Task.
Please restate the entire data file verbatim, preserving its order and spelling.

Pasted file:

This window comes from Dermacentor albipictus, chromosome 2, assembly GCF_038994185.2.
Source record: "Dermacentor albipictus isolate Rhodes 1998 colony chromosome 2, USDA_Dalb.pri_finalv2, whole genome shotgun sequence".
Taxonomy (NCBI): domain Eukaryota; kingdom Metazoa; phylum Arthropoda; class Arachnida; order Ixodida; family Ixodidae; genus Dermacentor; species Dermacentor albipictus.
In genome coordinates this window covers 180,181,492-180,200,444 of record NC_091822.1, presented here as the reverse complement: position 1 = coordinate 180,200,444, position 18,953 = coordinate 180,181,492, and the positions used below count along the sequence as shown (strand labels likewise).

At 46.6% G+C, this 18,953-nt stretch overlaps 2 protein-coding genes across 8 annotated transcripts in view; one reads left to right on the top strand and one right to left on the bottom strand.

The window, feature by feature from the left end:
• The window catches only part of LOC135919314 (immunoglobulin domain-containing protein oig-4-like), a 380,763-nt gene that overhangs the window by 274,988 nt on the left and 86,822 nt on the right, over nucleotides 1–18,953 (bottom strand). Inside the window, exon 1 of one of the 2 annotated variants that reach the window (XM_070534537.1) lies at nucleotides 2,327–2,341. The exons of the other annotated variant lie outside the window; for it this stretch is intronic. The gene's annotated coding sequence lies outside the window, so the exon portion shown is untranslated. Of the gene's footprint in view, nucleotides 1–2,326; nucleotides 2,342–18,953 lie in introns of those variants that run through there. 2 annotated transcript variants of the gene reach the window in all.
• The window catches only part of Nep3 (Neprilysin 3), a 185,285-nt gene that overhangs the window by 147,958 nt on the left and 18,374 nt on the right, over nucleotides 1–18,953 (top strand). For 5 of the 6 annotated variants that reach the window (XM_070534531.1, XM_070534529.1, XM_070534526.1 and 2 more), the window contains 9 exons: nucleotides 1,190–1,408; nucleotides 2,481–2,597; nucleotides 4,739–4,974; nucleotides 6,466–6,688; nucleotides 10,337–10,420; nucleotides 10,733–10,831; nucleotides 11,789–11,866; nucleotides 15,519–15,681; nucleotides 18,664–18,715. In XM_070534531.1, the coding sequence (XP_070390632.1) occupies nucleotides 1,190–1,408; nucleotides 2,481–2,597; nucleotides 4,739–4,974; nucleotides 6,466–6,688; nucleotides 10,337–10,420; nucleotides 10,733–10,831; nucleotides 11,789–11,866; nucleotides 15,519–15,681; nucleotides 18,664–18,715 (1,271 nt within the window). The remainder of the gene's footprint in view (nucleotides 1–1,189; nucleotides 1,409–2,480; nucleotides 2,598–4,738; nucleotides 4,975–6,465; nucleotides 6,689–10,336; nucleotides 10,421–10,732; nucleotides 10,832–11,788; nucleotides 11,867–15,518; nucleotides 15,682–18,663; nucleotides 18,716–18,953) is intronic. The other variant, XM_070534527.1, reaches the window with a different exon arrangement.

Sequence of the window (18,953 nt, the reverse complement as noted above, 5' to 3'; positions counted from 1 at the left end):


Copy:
This window comes from Dermacentor albipictus, chromosome 2, assembly GCF_038994185.2.
Source record: "Dermacentor albipictus isolate Rhodes 1998 colony chromosome 2, USDA_Dalb.pri_finalv2, whole genome shotgun sequence".
Taxonomy (NCBI): domain Eukaryota; kingdom Metazoa; phylum Arthropoda; class Arachnida; order Ixodida; family Ixodidae; genus Dermacentor; species Dermacentor albipictus.
In genome coordinates this window covers 180,181,492-180,200,444 of record NC_091822.1, presented here as the reverse complement: position 1 = coordinate 180,200,444, position 18,953 = coordinate 180,181,492, and the positions used below count along the sequence as shown (strand labels likewise).

At 46.6% G+C, this 18,953-nt stretch overlaps 2 protein-coding genes across 8 annotated transcripts in view; one reads left to right on the top strand and one right to left on the bottom strand.

The window, feature by feature from the left end:
• The window catches only part of LOC135919314 (immunoglobulin domain-containing protein oig-4-like), a 380,763-nt gene that overhangs the window by 274,988 nt on the left and 86,822 nt on the right, over nucleotides 1–18,953 (bottom strand). Inside the window, exon 1 of one of the 2 annotated variants that reach the window (XM_070534537.1) lies at nucleotides 2,327–2,341. The exons of the other annotated variant lie outside the window; for it this stretch is intronic. The gene's annotated coding sequence lies outside the window, so the exon portion shown is untranslated. Of the gene's footprint in view, nucleotides 1–2,326; nucleotides 2,342–18,953 lie in introns of those variants that run through there. 2 annotated transcript variants of the gene reach the window in all.
• The window catches only part of Nep3 (Neprilysin 3), a 185,285-nt gene that overhangs the window by 147,958 nt on the left and 18,374 nt on the right, over nucleotides 1–18,953 (top strand). For 5 of the 6 annotated variants that reach the window (XM_070534531.1, XM_070534529.1, XM_070534526.1 and 2 more), the window contains 9 exons: nucleotides 1,190–1,408; nucleotides 2,481–2,597; nucleotides 4,739–4,974; nucleotides 6,466–6,688; nucleotides 10,337–10,420; nucleotides 10,733–10,831; nucleotides 11,789–11,866; nucleotides 15,519–15,681; nucleotides 18,664–18,715. In XM_070534531.1, the coding sequence (XP_070390632.1) occupies nucleotides 1,190–1,408; nucleotides 2,481–2,597; nucleotides 4,739–4,974; nucleotides 6,466–6,688; nucleotides 10,337–10,420; nucleotides 10,733–10,831; nucleotides 11,789–11,866; nucleotides 15,519–15,681; nucleotides 18,664–18,715 (1,271 nt within the window). The remainder of the gene's footprint in view (nucleotides 1–1,189; nucleotides 1,409–2,480; nucleotides 2,598–4,738; nucleotides 4,975–6,465; nucleotides 6,689–10,336; nucleotides 10,421–10,732; nucleotides 10,832–11,788; nucleotides 11,867–15,518; nucleotides 15,682–18,663; nucleotides 18,716–18,953) is intronic. The other variant, XM_070534527.1, reaches the window with a different exon arrangement.

Sequence of the window (18,953 nt, the reverse complement as noted above, 5' to 3'; positions counted from 1 at the left end):